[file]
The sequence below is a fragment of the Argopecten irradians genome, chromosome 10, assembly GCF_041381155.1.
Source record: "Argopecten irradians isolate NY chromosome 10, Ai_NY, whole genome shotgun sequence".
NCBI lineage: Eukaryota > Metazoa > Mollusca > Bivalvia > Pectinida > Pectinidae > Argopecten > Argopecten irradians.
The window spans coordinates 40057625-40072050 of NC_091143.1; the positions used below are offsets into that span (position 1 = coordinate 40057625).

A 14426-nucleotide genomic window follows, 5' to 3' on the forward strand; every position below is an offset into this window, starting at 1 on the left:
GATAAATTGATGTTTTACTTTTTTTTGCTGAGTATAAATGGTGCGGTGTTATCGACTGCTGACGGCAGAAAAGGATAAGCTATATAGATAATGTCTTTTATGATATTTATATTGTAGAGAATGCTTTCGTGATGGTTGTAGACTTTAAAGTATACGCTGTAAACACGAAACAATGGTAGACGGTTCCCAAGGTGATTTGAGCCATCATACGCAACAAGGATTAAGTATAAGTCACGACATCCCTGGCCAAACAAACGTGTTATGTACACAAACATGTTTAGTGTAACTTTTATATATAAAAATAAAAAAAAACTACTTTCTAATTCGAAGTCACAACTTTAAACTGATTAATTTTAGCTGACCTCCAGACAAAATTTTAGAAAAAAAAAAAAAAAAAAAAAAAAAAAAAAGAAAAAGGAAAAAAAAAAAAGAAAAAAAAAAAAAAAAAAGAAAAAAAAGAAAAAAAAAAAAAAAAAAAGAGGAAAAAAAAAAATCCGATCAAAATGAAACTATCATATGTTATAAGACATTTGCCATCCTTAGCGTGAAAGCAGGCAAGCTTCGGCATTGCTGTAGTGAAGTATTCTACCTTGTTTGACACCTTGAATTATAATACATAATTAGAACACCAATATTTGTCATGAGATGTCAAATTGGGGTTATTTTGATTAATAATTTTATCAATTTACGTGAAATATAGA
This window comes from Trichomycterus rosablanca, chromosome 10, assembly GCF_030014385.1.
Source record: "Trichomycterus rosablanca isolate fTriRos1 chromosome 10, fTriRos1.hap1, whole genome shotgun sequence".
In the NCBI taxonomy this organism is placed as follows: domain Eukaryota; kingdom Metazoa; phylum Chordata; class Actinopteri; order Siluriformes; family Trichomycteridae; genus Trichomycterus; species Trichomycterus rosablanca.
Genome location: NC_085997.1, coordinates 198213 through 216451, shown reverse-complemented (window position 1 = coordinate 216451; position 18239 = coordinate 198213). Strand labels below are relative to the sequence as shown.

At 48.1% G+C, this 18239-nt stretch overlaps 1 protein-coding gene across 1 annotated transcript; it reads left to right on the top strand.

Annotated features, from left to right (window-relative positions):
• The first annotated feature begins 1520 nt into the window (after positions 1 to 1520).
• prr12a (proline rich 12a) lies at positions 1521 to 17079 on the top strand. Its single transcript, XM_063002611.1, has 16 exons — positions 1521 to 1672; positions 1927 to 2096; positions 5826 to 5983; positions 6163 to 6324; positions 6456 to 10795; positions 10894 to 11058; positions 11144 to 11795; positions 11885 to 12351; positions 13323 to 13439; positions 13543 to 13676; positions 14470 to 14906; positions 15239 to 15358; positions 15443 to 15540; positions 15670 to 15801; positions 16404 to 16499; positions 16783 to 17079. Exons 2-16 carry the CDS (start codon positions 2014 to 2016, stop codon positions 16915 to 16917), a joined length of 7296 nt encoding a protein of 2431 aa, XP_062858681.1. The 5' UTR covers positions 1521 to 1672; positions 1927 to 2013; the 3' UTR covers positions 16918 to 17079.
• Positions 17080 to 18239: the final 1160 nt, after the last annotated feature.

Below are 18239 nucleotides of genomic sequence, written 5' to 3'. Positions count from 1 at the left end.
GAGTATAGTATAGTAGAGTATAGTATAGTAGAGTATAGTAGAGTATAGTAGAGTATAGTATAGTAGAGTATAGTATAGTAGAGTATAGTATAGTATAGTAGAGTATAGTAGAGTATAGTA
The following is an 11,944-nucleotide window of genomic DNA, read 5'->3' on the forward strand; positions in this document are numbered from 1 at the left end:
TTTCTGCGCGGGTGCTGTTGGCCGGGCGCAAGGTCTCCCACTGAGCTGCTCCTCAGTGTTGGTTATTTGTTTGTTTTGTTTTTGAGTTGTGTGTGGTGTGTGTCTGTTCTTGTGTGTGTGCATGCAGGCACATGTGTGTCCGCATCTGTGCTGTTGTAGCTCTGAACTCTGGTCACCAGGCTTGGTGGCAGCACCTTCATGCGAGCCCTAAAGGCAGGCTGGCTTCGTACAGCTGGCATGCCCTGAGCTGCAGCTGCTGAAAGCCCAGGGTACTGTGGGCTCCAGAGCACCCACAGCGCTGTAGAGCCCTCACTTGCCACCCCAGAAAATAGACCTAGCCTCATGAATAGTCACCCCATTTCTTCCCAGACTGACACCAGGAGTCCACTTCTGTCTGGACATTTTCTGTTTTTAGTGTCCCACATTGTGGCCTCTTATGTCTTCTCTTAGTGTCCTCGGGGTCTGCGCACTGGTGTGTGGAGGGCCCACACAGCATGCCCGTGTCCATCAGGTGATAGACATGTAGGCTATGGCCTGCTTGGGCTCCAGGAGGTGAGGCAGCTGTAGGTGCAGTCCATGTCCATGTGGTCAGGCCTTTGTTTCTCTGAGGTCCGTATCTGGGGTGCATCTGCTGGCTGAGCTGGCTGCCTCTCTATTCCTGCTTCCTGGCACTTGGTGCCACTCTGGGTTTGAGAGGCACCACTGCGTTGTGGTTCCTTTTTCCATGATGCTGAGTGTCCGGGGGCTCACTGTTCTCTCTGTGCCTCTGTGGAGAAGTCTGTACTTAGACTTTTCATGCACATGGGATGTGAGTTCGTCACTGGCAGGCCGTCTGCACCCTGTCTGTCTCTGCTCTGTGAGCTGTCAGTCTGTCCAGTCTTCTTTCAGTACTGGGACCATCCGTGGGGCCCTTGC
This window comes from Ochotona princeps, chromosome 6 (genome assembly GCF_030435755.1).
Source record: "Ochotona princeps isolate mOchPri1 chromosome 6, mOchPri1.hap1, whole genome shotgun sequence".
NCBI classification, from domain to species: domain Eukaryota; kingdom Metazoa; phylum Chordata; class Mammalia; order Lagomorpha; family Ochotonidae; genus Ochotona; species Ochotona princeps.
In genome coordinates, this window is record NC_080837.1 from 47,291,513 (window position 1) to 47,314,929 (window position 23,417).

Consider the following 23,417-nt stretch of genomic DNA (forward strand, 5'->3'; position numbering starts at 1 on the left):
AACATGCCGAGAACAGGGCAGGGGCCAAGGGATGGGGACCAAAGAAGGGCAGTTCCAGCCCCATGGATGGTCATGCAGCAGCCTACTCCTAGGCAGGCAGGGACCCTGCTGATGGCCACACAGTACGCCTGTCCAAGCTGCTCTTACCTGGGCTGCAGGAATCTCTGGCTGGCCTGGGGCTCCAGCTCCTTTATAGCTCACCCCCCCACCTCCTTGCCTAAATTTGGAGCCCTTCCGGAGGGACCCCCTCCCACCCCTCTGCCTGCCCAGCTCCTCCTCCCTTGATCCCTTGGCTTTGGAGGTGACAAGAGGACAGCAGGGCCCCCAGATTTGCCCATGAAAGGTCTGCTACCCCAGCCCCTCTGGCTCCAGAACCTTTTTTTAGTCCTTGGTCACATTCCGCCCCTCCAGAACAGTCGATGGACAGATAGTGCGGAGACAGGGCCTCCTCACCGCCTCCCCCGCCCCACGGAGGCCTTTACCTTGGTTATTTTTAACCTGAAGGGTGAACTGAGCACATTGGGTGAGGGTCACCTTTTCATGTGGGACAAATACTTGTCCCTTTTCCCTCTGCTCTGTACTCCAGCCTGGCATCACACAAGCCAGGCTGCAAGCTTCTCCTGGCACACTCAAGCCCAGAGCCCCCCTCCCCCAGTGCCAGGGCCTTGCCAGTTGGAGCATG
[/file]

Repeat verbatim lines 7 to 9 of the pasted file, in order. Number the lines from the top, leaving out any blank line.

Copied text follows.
This window comes from Trichomycterus rosablanca, chromosome 10, assembly GCF_030014385.1.
Source record: "Trichomycterus rosablanca isolate fTriRos1 chromosome 10, fTriRos1.hap1, whole genome shotgun sequence".
In the NCBI taxonomy this organism is placed as follows: domain Eukaryota; kingdom Metazoa; phylum Chordata; class Actinopteri; order Siluriformes; family Trichomycteridae; genus Trichomycterus; species Trichomycterus rosablanca.